A bit aBOUT ME...
It's been a pretty varied life so far. I studied Philosophy (western) at university; I also began a self-taught home Yoga practice around this time, in 1995. After graduation, I spent a few years living/working abroad (including Vancouver, New Mexico, Taiwan, Thailand & Spain). I toyed with continuing my studies but ultimately, I realised the kind of answers, meaning, poetry and expression I sought would not be found on the academic philosophy path...Instead, during these nomadic years, disillusioned with the western approach to seeking meaning, I developed an interest in Taoist, Zen and Buddhist philosophies (although I didn't start a consistent seated meditation practice until 2015 - needed 20 years of asana practice first!); and when I returned to the UK a few years later, I decided to return to my first love: art. I worked and paid my way through 5 years of formal art study, including another degree course - this time in Fine Art - which brought me to Devon. I continued to explore eastern philosophies privately; and also, after ten years of self-taught Yoga, I realised I needed to start over and find a decent teacher.
In 2005 it was my good fortune to discover Duncan Hulin (founder & director of the Devon School of Yoga). For the next ten years, I attended his weekly classes religiously, and eventually took the DSY's 500hr teaching diploma from 2011-13. From 2012 - 2022 I taught extensively, throughout Devon and also a winter stint in 2016-17 teaching & giving Thai massages at a retreat centre on a little island in southwest Thailand. Although I've stepped away from teaching for the time being, Yoga remains very much a daily personal practice: it's been my anchor for almost thirty years and always will be, I'm sure...
From c.2009-16, I was also a pretty dedicated practitioner of Ashtanga Vinyasa Yoga, and sought out American Ashtanga pioneers David Williams and Nancy Gilgoff, Doug Swenson and,in Devon, Andrea Durant. Ashtanga led me to London, Portugal and finally to Maui, Hawaii, where I reached my "peak Ashtanga" and also became disenchanted with much of the culture around it. I realised I'd actually gone as far as I wanted to within this tradition - or indeed any. Time to stop seeking external validation and simply allow my own practice and personal experience to be the guide. My Maui experience was really a kind of liberation in a lot of ways.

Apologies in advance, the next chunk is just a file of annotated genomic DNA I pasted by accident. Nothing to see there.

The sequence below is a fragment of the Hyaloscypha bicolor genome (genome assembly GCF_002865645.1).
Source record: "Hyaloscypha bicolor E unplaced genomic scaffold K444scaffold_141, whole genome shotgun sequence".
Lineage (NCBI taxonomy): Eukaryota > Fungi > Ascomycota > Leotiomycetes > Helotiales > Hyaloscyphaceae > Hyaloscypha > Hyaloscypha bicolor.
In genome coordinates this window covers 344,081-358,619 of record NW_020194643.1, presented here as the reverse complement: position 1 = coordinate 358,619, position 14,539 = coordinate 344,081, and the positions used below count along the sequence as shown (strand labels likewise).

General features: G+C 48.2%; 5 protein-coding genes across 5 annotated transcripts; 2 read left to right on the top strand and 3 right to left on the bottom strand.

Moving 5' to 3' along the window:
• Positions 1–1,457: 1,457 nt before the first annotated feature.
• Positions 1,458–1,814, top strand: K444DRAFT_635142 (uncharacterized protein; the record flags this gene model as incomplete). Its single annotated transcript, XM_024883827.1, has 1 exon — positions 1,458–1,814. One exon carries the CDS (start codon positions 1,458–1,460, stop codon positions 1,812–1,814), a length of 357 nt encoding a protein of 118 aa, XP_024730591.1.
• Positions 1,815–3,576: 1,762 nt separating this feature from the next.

Cacao ceremonies are something I first heard about in 2014, during my Thai massage training in the hill tribe village; discussing my interest in experiencing a plant spirit medicine ceremony and also my wariness about subjecting my psyche to anything potentially overwhelming, one of the other students suggested I check out a woman in London who worked with cacao in the style of an Amazonian plant medicine. In 2017, feeling a stronger calling to explore more overtly nature-based spiritual paths, I finally made the trip to London, had a beautiful experience and entered a cacao medicine path. In early 2018 I travelled to the quiet north coast of Ibiza for an immersive and intense cacaoista apprenticeship with Rebekah, facilitator of the ceremony in London. This initiation was profound for me. Afterwards, I continued my own personal studies and daily practices with the medicine, and have been holding regular cacao ceremonies for others since 2018.
Exploring cacao's history, I felt the Mayan and ritual elements had been missing from my first training so I sought out indigenous teachers through the Mayan Wisdom Project from 2021-22 (including their Mayan cacao training); and in 2023 I travelled independently to Guatemala for a personal cacao pilgrimage. Whilst there I was delighted to be able to meet up with K'at and Tzik'in, two of my Mayan teachers, in person and spend a day on their land, deep in conversation. During this trip I was also able to visit a small biodynamic cacao farm in the south of the country - another highlight, not least for the conversation with the farmers who, like my teachers, embody such integrity, courage, wisdom and humility.
Returning to the UK and beginning to digest all I had experienced, and the many conversations I'd had, I had a sense of coming full circle in some ways. K'at and Tzik'in had expressed in the past that they thought it was great foreigners wanted to connect with and share cacao (and I have permission to share their medicine, certain rituals and invocations thanks to the training I undertook) but that we should still also connect with our own spiritual culture and sacred plants too - even combine them: they loved the idea of adding English rose petals to a cup of Mayan cacao.
I have no religion, no single clear heritage or lineage: but I've always felt the beauty of nature, the poetry of the night sky, the sublime peace of the woods to be sacred things. I found Yoga pretty early on in my life, and western and eastern ways of exploring questions that concerned me since I was about 4 years old...I also realised early on that food could be medicine, and as I got older I realised nature and ritual were too. So it is that daily cacao, meditation and Yoga are essential practices for me each morning; and time in nature, when I can. There is both constant flux and clear consistent threads in the way things have unfolded so far...Zen and Taoist perspectives still resonate a great deal and the poetry of nature, solitude, simple rituals and reflection are still guiding stars.